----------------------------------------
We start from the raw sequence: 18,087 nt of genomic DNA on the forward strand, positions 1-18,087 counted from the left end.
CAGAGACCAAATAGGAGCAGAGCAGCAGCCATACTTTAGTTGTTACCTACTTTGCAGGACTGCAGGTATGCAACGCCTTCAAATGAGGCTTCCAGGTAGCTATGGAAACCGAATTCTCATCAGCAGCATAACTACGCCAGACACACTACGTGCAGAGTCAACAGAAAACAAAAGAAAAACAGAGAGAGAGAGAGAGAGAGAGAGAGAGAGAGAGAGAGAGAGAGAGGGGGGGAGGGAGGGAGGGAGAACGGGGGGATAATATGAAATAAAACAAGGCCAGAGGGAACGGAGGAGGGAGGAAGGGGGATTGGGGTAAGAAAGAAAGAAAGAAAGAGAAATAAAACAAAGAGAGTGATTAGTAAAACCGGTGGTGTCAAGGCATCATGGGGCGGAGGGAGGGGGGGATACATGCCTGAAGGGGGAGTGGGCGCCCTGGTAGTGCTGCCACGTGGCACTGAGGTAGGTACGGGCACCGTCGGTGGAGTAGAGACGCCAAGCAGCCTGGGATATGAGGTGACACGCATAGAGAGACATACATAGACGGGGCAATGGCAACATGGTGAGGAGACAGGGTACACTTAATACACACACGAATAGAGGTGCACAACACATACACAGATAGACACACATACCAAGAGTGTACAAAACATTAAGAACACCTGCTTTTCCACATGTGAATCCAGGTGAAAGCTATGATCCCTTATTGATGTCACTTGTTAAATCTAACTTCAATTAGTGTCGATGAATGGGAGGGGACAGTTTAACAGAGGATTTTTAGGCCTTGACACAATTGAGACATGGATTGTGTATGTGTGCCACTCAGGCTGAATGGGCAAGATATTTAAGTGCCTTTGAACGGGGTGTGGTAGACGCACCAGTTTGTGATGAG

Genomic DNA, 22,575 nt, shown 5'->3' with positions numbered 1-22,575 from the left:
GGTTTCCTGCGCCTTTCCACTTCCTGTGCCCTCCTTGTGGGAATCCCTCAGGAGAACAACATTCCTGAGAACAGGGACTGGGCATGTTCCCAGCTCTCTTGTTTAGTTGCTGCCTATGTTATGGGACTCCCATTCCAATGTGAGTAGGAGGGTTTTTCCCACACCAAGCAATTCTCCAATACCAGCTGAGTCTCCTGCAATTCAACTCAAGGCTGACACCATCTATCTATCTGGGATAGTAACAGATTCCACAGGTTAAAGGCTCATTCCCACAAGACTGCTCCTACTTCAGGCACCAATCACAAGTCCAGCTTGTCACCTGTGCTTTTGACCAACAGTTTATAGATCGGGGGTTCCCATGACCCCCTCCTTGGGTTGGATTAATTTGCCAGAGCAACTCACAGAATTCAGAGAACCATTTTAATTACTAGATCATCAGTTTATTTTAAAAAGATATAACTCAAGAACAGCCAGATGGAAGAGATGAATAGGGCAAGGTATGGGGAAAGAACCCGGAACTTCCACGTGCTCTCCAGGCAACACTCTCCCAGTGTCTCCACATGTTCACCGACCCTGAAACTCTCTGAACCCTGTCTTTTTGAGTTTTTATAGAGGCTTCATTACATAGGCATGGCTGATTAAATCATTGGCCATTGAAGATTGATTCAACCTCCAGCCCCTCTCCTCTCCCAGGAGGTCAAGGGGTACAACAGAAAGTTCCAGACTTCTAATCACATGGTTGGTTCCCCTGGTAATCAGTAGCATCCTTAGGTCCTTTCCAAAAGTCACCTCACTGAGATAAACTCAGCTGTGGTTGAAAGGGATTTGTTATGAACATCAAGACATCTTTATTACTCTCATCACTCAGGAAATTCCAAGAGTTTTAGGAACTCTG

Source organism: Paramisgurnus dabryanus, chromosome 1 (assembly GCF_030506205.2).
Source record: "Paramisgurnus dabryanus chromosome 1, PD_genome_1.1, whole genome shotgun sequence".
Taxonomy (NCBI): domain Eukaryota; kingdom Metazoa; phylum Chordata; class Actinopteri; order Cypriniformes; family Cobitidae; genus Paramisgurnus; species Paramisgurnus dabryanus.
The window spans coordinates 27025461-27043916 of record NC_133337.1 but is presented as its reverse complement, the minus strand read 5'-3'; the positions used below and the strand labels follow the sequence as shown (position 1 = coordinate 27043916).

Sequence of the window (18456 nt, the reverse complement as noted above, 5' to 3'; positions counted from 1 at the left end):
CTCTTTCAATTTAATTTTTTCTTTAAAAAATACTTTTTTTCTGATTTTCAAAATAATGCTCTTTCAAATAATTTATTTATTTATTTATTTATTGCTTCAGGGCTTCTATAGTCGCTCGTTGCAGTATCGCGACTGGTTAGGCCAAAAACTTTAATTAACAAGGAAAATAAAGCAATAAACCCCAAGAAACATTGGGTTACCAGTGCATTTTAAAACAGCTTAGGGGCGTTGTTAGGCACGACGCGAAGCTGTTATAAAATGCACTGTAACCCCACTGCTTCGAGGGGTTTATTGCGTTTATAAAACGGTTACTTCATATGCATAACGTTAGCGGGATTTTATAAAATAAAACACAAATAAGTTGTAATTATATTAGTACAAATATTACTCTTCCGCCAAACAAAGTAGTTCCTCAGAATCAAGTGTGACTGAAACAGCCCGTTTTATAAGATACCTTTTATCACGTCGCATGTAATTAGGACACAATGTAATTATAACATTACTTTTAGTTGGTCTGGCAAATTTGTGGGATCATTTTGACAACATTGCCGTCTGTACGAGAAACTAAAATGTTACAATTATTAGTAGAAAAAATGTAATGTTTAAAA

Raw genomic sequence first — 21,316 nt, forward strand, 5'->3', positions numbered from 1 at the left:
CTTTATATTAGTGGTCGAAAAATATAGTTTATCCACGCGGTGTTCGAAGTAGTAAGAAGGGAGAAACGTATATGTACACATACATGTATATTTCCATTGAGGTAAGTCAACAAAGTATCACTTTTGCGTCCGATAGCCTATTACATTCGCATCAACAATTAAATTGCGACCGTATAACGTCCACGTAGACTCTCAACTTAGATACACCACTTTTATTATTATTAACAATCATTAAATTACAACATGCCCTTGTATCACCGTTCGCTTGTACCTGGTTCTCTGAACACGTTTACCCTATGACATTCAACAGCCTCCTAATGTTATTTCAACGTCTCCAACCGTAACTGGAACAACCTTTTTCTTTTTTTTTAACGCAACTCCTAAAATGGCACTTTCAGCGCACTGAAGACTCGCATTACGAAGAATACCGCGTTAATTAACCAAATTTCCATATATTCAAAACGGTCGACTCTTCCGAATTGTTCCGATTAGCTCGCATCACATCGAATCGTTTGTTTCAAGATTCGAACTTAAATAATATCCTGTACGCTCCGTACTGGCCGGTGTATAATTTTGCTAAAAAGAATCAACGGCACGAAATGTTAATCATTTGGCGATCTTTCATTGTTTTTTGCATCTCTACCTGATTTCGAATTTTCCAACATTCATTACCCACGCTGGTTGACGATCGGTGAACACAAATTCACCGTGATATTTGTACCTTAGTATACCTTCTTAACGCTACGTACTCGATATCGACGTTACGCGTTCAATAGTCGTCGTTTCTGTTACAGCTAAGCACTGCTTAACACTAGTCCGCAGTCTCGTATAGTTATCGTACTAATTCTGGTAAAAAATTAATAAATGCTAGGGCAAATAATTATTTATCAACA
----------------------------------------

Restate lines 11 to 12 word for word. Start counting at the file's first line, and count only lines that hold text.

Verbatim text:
Raw genomic sequence first — 21,316 nt, forward strand, 5'->3', positions numbered from 1 at the left:
CTTTATATTAGTGGTCGAAAAATATAGTTTATCCACGCGGTGTTCGAAGTAGTAAGAAGGGAGAAACGTATATGTACACATACATGTATATTTCCATTGAGGTAAGTCAACAAAGTATCACTTTTGCGTCCGATAGCCTATTACATTCGCATCAACAATTAAATTGCGACCGTATAACGTCCACGTAGACTCTCAACTTAGATACACCACTTTTATTATTATTAACAATCATTAAATTACAACATGCCCTTGTATCACCGTTCGCTTGTACCTGGTTCTCTGAACACGTTTACCCTATGACATTCAACAGCCTCCTAATGTTATTTCAACGTCTCCAACCGTAACTGGAACAACCTTTTTCTTTTTTTTTAACGCAACTCCTAAAATGGCACTTTCAGCGCACTGAAGACTCGCATTACGAAGAATACCGCGTTAATTAACCAAATTTCCATATATTCAAAACGGTCGACTCTTCCGAATTGTTCCGATTAGCTCGCATCACATCGAATCGTTTGTTTCAAGATTCGAACTTAAATAATATCCTGTACGCTCCGTACTGGCCGGTGTATAATTTTGCTAAAAAGAATCAACGGCACGAAATGTTAATCATTTGGCGATCTTTCATTGTTTTTTGCATCTCTACCTGATTTCGAATTTTCCAACATTCATTACCCACGCTGGTTGACGATCGGTGAACACAAATTCACCGTGATATTTGTACCTTAGTATACCTTCTTAACGCTACGTACTCGATATCGACGTTACGCGTTCAATAGTCGTCGTTTCTGTTACAGCTAAGCACTGCTTAACACTAGTCCGCAGTCTCGTATAGTTATCGTACTAATTCTGGTAAAAAATTAATAAATGCTAGGGCAAATAATTATTTATCAACA